Convulsive seizures (also called generalized tonic-clonic seizures) involve the whole body. These seizures used to be called “grand mal” seizures. They are the most dramatic type of seizure, causing rapid, rhythmic and sometimes violent shaking movements, often with loss of consciousness.
Epilepsy is a central nervous system (neurological) disorder in which brain activity becomes abnormal, causing seizures or periods of unusual behavior, sensations and sometimes loss of awareness.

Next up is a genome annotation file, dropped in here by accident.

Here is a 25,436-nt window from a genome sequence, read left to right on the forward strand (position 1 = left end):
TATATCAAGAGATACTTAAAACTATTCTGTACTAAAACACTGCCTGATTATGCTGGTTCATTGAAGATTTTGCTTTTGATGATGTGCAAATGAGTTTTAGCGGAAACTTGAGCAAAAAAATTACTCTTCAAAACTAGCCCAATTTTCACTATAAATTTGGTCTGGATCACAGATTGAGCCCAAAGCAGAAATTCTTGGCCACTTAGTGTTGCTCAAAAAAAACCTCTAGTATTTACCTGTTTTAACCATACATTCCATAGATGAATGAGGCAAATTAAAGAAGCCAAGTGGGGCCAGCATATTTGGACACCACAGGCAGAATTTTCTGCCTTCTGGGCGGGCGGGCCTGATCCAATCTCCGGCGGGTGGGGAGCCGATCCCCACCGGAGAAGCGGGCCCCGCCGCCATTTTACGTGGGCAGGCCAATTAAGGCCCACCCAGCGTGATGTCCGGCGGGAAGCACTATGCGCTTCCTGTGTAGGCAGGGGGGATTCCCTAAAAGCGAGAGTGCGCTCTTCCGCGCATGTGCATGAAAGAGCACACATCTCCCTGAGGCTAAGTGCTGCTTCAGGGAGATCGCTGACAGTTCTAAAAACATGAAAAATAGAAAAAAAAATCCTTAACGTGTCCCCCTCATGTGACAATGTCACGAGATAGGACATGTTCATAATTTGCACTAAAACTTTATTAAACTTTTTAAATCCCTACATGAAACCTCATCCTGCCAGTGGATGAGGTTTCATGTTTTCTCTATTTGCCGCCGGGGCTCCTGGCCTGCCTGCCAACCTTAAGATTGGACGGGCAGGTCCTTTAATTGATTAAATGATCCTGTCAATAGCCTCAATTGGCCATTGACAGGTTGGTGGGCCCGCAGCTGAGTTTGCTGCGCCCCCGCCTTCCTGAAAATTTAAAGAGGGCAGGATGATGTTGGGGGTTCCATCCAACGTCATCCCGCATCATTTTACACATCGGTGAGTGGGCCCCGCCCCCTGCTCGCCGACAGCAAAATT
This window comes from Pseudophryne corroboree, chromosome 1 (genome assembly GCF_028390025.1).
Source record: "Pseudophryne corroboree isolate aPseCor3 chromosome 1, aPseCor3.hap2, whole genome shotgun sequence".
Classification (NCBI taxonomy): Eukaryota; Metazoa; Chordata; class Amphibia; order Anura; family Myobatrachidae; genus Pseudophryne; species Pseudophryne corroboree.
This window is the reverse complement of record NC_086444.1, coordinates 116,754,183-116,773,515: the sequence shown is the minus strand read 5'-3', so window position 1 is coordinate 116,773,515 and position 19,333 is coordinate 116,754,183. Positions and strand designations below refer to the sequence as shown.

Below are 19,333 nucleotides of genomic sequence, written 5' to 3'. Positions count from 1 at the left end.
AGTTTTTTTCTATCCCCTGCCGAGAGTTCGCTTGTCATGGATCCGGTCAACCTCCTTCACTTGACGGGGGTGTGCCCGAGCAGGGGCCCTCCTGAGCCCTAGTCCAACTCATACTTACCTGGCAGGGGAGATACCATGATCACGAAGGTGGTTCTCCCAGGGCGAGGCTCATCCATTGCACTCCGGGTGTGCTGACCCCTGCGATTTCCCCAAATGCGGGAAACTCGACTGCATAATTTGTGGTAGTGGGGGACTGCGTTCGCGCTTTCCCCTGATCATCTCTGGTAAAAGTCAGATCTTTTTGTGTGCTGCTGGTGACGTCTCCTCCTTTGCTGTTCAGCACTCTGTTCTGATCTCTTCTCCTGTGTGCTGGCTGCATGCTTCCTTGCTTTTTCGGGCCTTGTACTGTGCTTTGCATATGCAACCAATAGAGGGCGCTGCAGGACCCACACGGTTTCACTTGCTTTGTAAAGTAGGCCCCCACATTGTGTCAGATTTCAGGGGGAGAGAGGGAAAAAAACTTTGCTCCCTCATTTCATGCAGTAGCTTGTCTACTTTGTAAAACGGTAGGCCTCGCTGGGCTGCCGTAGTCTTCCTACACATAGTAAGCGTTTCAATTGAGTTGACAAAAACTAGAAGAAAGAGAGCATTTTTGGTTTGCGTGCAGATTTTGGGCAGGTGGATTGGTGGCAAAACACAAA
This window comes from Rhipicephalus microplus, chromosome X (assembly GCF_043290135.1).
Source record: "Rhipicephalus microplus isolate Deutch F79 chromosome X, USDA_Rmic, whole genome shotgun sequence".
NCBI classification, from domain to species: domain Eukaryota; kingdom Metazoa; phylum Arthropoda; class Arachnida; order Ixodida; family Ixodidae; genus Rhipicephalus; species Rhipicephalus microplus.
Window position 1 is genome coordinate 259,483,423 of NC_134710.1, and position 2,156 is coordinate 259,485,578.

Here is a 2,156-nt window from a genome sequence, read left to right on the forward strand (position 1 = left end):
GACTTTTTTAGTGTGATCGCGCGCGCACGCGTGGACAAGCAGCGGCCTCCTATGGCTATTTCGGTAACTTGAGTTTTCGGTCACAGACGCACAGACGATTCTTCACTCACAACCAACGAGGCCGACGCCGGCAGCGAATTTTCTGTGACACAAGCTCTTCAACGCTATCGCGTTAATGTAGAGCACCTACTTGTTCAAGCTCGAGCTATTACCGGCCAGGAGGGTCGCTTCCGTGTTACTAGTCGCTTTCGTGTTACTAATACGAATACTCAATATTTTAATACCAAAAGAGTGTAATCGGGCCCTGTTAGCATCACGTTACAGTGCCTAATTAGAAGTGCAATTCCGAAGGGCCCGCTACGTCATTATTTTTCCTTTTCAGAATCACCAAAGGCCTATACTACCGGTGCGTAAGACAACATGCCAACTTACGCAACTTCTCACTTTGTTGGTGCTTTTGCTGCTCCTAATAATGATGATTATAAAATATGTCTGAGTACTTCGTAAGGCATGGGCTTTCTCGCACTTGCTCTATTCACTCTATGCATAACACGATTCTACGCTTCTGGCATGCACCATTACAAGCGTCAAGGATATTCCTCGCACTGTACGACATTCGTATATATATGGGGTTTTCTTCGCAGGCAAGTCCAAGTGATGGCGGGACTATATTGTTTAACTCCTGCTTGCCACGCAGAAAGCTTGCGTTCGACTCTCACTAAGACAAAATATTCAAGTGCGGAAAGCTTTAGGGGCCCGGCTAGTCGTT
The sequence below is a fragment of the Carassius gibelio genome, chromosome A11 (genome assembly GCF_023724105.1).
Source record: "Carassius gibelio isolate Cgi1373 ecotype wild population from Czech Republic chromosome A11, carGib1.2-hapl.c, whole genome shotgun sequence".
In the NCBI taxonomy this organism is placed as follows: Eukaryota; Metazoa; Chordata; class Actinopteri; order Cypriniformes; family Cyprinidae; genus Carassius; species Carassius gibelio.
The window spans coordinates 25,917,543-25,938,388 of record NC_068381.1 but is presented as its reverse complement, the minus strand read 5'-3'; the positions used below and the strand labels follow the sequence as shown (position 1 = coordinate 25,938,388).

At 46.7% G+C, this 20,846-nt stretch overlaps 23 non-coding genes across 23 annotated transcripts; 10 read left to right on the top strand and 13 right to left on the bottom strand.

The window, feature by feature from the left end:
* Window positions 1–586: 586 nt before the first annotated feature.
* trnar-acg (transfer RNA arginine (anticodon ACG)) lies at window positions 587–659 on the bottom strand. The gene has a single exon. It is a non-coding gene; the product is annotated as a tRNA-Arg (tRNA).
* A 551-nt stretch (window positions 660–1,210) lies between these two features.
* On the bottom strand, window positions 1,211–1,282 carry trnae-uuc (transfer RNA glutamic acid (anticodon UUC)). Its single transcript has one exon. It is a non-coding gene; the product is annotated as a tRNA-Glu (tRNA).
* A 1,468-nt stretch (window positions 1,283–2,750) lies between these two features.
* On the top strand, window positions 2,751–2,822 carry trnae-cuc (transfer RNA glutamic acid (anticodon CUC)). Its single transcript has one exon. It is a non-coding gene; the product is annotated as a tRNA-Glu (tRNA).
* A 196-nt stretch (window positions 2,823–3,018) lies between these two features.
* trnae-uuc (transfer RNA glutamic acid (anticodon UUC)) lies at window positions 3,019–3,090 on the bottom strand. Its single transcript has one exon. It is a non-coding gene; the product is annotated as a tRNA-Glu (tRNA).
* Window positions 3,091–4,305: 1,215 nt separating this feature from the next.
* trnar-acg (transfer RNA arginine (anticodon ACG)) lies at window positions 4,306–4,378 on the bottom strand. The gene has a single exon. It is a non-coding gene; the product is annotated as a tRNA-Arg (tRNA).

Seizure symptoms can vary widely. Some people with epilepsy simply stare blankly for a few seconds during a seizure, while others repeatedly twitch their arms or legs. Having a single seizure doesn’t mean you have epilepsy. At least two seizures without a known trigger (unprovoked seizures) that happen at least 24 hours apart are generally required for an epilepsy diagnosis. Anyone can develop epilepsy. Epilepsy affects both males and females of all races, ethnic backgrounds and ages.